Intersection Calculations Detail

This document shows, with all the gory details, how the calculations are made for finding the trees that intersect a given GLI light ray. Recall that light rays are defined by an origin point (x, y, z), an azimuth angle, and an altitude angle.

The code begins by calculating a maximum search radius for a given light ray. It takes the tallest possible tree (the largest value in the allometry file for maximum tree height) and then determines the distance at which the tree top just grazes the azimuth angle. (See diagrams below for how that relationship would be worked out.)

The code searches within this maximum radius for trees taller than the z coordinate of the light ray origin. All trees found in this way will be assessed as possible interceptors. (It would be more efficient, of course, to narrow the search based on azimuth direction. However, it's much easier to rip off SORTIE's circle-searching code.)

The code assesses azimuth intersection and altitude intersection separately.

Determining whether a tree is along the azimuth angle

When determining the azimuth, the code takes a two-dimensional projection of the tree and its neighbor on the forest floor.

In the figure above, the target tree is at (x1, y1) and the neighbor tree is at (x2, y2). The neighbor's canopy radius is r. θ is the azimuth angle of the light ray. To determine whether or not the circle of the neighbor’s canopy intersects the azimuth line, the code solves the circle-and-line system of two equations. The equation for a line is

y = mx + b

where m is the slope of the line and b is the intercept. The slope is given by
m = tan(θ)-1

The equation for a circle is
r2 = (x - h)2 + (y - k)2

where r is the circle radius and the circle center is at point (h, k).

To simplify the problem, the code puts the two trees in their own relative coordinate system, where the target tree is at (0, 0) and the neighbor is at (p, q). Now, in the two equations just given, b = 0, h = p, and k = q. In addition, p = x2 - x1 and q = y2 - y1. So now the equations become

y = mx

r2 = (x - p)2 + (y - q)2

Now substitute for y in the second equation, which gives:

r2 = (x - p)2 + (mx - q)2

Simplifying the equation and putting it into quadratic form, we get:
(1 + m2)x2 + (-2p - 2mq)x + p2 + q2 - r2 = 0

An equation in the quadratic form (ax2 + bx + c = 0) has two solutions, which can be found using the quadratic formula:

For our line-and-circle system of equations,
a = 1 + m2

b = -2p - 2mq

c = p2 + q2 - r2

At this point, though, all the code cares about is whether solutions exist, not what they are (i.e. yes the line and circle intersect, or no they don’t). So the code plugs in m, p, q, and r into the a, b, and c equations to see if b2 - 4ac > 0 and thus has a real square root. If it does, the line and circle intersect; if it doesn’t, they don’t. At this point, we know that a line with slope m intersects the canopy circle, but we are interested in a ray. Trees both along the azimuth and along a line 180 degrees away will have real solutions to the quadratic formula. As a double check, if the quadratic formula has a real solution, the actual azimuth to the tree is taken to make sure it's in the right direction. (It would be easy to assess all the trees directly this way, but when you're assessing a lot of potential trees, the algebraic method is faster.)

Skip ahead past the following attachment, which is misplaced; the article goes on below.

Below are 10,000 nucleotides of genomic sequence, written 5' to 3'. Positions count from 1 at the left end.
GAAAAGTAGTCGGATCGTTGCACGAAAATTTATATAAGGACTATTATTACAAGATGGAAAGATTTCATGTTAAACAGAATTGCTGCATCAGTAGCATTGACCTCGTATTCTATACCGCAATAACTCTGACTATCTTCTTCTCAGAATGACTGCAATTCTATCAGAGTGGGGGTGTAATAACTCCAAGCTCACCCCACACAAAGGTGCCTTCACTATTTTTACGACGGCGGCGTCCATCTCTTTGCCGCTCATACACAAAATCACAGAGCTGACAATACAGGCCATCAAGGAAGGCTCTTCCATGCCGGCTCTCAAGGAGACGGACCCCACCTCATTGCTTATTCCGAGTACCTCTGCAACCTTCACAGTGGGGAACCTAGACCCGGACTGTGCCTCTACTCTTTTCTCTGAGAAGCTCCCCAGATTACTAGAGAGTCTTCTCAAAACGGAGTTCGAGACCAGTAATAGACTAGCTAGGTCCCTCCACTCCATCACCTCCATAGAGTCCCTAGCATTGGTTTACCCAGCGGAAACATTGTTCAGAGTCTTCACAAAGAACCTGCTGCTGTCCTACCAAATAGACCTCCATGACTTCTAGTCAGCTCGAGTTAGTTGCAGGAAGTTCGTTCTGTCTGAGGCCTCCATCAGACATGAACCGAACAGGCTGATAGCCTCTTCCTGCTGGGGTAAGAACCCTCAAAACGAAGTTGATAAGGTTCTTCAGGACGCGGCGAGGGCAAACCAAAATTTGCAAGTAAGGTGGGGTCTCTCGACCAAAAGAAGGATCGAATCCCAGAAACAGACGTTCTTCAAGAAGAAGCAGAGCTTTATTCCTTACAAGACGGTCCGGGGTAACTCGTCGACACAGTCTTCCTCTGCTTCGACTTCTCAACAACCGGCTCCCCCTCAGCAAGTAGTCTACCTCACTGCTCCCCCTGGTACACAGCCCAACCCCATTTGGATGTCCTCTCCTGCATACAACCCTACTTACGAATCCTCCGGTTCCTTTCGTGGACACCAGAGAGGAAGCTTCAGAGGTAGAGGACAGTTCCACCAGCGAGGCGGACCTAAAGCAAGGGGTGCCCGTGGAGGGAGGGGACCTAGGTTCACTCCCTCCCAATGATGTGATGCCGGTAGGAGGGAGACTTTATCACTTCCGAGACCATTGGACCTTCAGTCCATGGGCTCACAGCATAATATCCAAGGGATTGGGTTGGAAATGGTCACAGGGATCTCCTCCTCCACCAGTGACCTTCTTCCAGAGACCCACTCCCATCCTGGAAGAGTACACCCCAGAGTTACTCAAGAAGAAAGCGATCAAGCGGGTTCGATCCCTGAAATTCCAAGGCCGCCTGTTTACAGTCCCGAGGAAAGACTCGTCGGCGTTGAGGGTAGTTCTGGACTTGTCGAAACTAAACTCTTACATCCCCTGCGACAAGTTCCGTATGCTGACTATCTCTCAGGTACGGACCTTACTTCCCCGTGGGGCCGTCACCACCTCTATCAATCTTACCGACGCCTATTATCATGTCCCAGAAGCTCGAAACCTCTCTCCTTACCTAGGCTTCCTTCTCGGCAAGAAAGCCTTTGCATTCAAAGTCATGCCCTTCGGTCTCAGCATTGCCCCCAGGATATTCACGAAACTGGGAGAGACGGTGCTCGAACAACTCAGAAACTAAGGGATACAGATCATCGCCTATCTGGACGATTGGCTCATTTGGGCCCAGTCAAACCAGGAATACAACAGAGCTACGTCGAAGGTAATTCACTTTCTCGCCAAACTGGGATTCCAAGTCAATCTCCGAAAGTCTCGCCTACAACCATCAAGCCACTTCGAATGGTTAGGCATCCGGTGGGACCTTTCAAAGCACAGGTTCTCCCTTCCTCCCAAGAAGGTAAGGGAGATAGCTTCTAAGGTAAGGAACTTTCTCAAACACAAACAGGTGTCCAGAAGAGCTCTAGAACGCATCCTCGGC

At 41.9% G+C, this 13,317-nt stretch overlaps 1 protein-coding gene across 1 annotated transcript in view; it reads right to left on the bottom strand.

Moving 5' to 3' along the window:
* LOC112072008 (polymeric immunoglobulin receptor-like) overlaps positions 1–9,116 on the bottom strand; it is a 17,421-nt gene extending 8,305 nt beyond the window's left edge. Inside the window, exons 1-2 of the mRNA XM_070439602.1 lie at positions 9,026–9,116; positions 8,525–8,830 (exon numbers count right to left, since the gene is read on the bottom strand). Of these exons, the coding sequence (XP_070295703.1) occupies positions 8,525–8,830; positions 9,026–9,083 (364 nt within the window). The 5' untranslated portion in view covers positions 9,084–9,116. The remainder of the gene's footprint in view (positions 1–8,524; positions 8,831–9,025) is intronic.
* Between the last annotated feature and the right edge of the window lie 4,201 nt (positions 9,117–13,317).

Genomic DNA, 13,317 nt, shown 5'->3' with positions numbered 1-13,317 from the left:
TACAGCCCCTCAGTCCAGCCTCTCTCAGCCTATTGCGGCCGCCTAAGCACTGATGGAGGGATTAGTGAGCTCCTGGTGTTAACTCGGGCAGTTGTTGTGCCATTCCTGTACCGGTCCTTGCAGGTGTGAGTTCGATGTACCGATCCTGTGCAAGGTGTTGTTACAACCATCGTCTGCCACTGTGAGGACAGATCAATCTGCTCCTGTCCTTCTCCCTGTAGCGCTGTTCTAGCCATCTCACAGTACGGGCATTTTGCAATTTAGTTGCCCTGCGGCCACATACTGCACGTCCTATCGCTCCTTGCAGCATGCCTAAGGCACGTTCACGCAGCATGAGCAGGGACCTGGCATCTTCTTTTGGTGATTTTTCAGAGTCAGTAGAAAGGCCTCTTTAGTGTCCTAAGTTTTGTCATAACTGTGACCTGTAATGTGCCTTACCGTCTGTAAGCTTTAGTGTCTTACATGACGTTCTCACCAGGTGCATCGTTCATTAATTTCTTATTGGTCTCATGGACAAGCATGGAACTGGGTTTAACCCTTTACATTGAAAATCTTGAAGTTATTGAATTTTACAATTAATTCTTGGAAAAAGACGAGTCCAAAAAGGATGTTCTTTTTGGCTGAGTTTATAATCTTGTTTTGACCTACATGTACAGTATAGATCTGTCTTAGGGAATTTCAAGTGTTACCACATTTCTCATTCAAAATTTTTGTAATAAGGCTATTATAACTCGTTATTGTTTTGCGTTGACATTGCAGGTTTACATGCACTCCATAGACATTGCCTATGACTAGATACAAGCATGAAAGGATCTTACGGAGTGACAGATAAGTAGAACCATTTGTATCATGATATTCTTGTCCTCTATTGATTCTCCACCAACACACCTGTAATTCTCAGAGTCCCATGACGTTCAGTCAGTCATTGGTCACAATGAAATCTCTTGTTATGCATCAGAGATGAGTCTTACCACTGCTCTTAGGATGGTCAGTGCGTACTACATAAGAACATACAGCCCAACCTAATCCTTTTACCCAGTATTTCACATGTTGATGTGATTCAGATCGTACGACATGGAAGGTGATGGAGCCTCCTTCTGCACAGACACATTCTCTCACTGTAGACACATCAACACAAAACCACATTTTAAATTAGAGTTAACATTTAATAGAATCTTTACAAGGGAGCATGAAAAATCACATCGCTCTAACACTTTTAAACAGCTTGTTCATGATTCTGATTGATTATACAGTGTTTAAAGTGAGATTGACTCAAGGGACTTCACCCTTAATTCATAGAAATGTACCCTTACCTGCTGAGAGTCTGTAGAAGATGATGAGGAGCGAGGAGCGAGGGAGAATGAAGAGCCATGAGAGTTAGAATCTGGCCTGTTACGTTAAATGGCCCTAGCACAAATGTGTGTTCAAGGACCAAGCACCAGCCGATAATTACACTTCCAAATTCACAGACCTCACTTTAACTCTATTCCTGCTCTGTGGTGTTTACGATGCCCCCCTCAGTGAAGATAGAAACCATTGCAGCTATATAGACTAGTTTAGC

Determining whether a tree is along the altitude angle

If a tree intersects the azimuth angle, it is assessed to see if it also intersects the altitude angle. To determine the altitude, the code again makes the geometry into a two-dimensional problem along the plane of the line projecting from the light ray origin along the azimuth line. In this case the arrangement looks like this:

Δb is the difference between the height of the light ray origin and the base of the neighbor canopy; Δh is the difference between the height of the light ray origin point and the top of the neighbor canopy; dn is the difference between the target tree trunk and the nearest edge of the neighbor canopy; df is the difference between the target tree trunk and the farthest edge of the neighbor canopy. The code needs to solve for θ1 and θ2 to determine if the light ray's altitude angle is between them.



To find dn and df, the code finishes solving the line-and-circle system of equations for the two x solutions - call them x3 and x4. These are plugged into the “y = mx” equation to get the y values - call them y3 and y4. The distance from (0, 0) (in our relative coordinate system, the position of the origin of the light ray) to (x3, y3) is dn; from (0, 0) to (x4, y4) is df. So


After solving for θ1 and θ2, if the light ray's altitude angle is between them, the tree intersects the ray.

Special case: Overhanging tree canopy

In some cases, a tree's canopy extends out above the light ray's origin point. In this case, assessing whether the ray intersects is done a little differently.

In this situation, the canopy always intersects the azimuth angle of the light ray and extends from the altitude angle of the bottom of the canopy (θ) to the zenith. So it only needs to be determined whether the altitude angle of the light ray is above or below the altitude angle of the bottom of the canopy in the plane along the azimuth angle (θ).

The code starts by solving the circle-and-line system of equations as described above to find the two points at which a line of the correct slope intersects the tree canopy. Again, though, we are working with a ray, not a line; one of the points is along the azimuth heading and the other is 180 degrees away. The code determines which solution is along the azimuth heading and throws the other away.

Call the intersection point of the azimuth line and the tree canopy (X3, Y3). Then:


The code solves for θ. If it is less than or equal to the altitude angle of the light ray, the tree intersects the ray.